UPDATE 2 - Microsoft paid a reported $50 million advance to secure exclusive Grand Theft Auto IV downloadable content for Xbox 360. Next-Gen spoke with Microsoft and analyst Michael Pachter about the deal.
Update: Added Microsoft statement, Pachter statements.
Stock analysis site Seeking Alpha reports (via NeoGaf) that Microsoft will be forking over a a $50 million advance to GTA IV publisher Take-Two in order to secure exclusive GTA IV downloadable content.
Speaking to Evan Wilson of Pacific Crest Securities, newly-appointed Take-Two CFO Lainie Goldstein said in a recent earnings call that the first batch of downloadable content should be available in March 2008 followed by another episodic download later in the year.
“The first $25 million is for the first episodic content package that’s supposed to go out and that is in March of ’08. That’s why it moved into current because it’s in the next 12 months. The second $25 million will be for the second episode, and that will be later in fiscal ’08,” Goldstein said.
Goldstein was addressing Wilson’s question regarding the "deferred revenue chunk" (i.e. the money Microsoft paid Take-Two in advance) as it relates to GTA IV’s downloadable content.
Next-Gen contacted Wedbush Morgan Securities analyst Michael Pachter, who further explained the deal. "What Microsoft did was pay a $50 million advance," he said, much in the same way a big-name author receives a payment in advance of his or her next book.
In other words, Microsoft is confident that Take-Two’s portion of the revenue generated by GTA IV content downloads will surpass the $50 million advance paid.
"Microsoft basically said that it’s happy to pay [Take-Two] in advance $50 million in revenue that [Take-Two] is going to receive from GTA IV downloads," he said.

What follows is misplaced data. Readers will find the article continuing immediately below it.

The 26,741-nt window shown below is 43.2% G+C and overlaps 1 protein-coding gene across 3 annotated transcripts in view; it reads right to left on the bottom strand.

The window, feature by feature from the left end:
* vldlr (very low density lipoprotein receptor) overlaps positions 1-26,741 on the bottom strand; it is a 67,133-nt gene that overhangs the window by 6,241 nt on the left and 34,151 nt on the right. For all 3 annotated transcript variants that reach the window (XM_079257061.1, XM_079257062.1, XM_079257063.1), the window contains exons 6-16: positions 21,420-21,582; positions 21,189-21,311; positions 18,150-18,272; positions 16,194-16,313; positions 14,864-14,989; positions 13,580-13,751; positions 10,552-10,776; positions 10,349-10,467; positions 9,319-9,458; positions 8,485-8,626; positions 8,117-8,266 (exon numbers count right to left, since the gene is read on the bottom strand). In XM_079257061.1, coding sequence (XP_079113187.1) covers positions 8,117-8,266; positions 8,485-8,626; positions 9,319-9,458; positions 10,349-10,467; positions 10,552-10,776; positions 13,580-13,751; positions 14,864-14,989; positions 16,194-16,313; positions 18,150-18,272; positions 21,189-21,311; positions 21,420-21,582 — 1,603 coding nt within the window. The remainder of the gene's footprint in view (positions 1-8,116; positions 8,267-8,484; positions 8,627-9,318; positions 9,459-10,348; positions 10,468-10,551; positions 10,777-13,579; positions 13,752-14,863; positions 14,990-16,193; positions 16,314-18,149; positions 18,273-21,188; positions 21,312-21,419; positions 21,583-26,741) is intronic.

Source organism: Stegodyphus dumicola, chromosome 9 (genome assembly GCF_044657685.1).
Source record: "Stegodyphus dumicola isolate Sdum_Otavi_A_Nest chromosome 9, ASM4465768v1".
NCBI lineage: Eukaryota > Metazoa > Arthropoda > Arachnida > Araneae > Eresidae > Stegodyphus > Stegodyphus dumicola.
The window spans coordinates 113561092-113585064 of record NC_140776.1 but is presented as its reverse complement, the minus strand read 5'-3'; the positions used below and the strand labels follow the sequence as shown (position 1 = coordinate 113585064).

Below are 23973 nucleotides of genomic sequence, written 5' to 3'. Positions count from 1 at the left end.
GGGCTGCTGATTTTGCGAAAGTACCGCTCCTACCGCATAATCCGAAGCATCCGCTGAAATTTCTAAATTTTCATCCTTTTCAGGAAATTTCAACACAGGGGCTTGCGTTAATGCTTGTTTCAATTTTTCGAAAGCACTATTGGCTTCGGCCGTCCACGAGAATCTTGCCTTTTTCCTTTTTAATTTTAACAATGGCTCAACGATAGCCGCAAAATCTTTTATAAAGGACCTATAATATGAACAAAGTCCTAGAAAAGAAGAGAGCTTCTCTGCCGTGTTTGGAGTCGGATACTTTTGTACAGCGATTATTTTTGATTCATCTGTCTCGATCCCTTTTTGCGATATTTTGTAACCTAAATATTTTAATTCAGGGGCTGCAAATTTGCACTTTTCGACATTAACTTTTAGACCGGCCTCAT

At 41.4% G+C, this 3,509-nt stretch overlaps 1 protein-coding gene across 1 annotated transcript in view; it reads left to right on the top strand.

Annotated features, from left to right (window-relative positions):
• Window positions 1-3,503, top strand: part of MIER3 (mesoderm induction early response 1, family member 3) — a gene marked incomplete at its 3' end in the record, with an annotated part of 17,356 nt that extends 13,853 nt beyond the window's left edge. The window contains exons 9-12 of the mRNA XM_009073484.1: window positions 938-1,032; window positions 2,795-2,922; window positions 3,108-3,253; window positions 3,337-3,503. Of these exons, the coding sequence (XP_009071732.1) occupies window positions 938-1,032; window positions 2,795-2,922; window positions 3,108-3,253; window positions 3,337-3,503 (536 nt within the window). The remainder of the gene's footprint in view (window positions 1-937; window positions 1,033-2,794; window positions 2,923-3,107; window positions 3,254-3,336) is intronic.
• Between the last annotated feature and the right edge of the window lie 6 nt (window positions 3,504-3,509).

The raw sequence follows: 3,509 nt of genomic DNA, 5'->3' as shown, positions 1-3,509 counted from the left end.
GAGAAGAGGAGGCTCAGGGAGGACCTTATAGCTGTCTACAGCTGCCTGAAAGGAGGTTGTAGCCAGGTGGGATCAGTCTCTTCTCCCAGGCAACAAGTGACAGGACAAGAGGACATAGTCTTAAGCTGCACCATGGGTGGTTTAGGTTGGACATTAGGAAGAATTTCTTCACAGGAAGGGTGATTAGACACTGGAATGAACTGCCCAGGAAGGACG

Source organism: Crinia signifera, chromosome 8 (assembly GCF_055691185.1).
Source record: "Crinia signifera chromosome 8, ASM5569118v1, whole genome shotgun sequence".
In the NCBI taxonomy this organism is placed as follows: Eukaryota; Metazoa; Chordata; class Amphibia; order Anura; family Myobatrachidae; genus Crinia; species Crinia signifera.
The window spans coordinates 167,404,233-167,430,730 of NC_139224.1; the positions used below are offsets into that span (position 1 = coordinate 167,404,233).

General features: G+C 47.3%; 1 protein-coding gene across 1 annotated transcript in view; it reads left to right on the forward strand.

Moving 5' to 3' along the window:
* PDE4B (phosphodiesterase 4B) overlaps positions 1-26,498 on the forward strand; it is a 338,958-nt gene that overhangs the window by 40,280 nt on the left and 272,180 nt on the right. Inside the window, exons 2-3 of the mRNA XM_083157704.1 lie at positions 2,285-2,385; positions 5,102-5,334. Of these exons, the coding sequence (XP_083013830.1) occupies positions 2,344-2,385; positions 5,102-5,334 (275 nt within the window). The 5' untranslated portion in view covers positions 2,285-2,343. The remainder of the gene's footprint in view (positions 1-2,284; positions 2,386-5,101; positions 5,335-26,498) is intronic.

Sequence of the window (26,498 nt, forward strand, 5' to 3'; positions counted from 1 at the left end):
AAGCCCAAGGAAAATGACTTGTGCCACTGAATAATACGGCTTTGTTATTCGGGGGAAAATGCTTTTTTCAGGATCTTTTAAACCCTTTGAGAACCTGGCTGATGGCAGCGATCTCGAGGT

Microsoft takes about a 30 percent cut from Xbox Live Marketplace content sales, according to Pachter.
Taking that 70/30 split (publisher/Microsoft) and the $50 million advance into account, Microsoft is apparently confident that GTA IV download revenues over Xbox Live will be at least $70 million.
If revenues don’t meet that figure, Take-Two will have to return some of the advance, according to Pachter. But he said that there’s no reason to believe Take-Two would actually miss that revenue target.
He also stated, "By giving this advance, Microsoft did extract from Take-Two the promise to make [GTA IV content] exclusive. But there will not be any downloadable content for PS3, at least for some time. My guess is at least for a year."
Next-Gen also contacted Microsoft for comment regarding the exclusivity deal, but the firm opted not to confirm the terms of the deal. "The quality, depth and breadth of our Xbox 360 portfolio is a testament to the great relationships we’ve established over the years with our third-party partners," read a prepared statement from Microsoft. "Just as we recognize how important their video game titles are to driving an unrivaled gaming experience on the Xbox 360, they recognize the immense value of having their titles on our platform. Xbox 360 is easy to develop on, we have the largest online social network on television with Live and we’re in more homes than any other next generation console in the world.
"At the end of the day, our third-party publishers own their IPs and ultimately decide where they’re going to take their franchises, and we’re thrilled that they’ve made the choice to build for the Xbox 360. Microsoft does not comment on business arrangements with our partners."
Calls to Take-Two were not immediately returned as of press time.